The affiliate marketing category is going through a long overdue disruption. And that’s a good thing for traders.
For two decades or more, affiliate marketing has been defined as a “last click” transactional channel. And it was right. Performance-seeking marketers have long used the channel to increase sales volume against short-term goals, leveraging coupon and cashback tactics. Yet, steeped in its own rambling heritage, doing marketers a huge disservice, the channel itself has been unwilling to adopt the professional measure, unlike other active pay channels, where it is standard. This reluctance, if not arrogance, held him back.
The volume of business for many years has resulted in reasonable growth in affiliate marketing revenue. But the retailer’s lack of measure and accountability to the dollar created headwinds, preventing traditional vendors from generating the growth they needed in their own businesses. In turn, without this growth, traditional vendors have been unable to operationally deliver the solution that today’s marketers have realized in recent years. they need.
In the new era of affiliate marketing that is upon us, the emerging intersection of infrastructure, technology, platform and service, not to mention a commitment to measurement and analysis, is a collective and welcome driving force for healthy change.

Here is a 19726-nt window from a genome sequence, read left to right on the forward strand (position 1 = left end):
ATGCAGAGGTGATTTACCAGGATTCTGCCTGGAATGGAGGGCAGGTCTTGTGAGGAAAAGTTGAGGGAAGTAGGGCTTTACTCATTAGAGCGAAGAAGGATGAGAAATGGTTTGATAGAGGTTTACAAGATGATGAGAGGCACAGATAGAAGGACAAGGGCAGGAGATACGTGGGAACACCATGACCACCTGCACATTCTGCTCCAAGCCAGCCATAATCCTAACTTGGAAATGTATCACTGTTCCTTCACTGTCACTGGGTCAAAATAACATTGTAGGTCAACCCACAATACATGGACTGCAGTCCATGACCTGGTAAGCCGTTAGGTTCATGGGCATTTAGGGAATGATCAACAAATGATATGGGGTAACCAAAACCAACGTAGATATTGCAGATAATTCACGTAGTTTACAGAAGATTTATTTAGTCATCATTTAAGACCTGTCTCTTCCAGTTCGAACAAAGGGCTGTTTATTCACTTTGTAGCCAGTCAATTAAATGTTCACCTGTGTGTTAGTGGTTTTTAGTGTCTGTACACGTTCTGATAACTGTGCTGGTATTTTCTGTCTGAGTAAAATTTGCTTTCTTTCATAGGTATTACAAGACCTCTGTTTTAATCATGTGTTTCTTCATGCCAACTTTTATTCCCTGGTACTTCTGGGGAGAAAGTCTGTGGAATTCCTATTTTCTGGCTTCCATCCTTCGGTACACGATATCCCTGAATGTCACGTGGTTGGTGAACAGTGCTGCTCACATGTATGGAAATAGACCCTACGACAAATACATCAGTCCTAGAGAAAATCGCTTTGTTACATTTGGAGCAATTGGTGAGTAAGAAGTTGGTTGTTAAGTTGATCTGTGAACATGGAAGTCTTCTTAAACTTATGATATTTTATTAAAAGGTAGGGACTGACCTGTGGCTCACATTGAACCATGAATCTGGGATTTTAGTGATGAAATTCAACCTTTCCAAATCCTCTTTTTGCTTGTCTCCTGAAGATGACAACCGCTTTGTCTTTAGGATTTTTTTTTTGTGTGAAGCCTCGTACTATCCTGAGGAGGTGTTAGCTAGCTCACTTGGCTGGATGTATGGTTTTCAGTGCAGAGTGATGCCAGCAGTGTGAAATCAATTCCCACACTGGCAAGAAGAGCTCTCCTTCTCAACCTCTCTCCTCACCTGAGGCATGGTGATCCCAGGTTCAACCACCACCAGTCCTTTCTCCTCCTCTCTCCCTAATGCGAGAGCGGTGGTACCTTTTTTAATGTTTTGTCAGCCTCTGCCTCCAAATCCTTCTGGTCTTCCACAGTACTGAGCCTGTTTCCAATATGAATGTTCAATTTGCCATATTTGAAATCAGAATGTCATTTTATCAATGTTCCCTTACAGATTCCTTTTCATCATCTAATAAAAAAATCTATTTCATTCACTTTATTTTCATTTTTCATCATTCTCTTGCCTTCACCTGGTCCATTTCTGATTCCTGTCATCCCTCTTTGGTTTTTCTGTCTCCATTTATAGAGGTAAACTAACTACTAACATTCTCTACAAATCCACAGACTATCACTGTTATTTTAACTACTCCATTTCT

You’re starting to see brands that have historically avoided the category entering the channel. Brands have walked away before because they didn’t see themselves as discount brands and wouldn’t participate. Take luxury, for example. Before the last 3-5 years, these marketers were not active in the space. Now they are among the busiest and spending has tended to increase in the last two years alone.
As the evolution of affiliate marketing dawns on marketers
Coming out of a long period when marketers were chronically dependent on Facebook, Instagram, and Google, performance marketers recognize the need for scale and automation. Brands want automation like paid channels offer, but they’re looking for a performance-based model that gives them the operational leverage they need to win. The best of today’s affiliate marketing offers that.
For so long, this measurement-unfavorable legacy network model has been, albeit clumsily, preserved as a status quo due to its protectionist attitude. It’s finally being challenged – and you can see the positive tension reverberating throughout the category and spurring an evolution.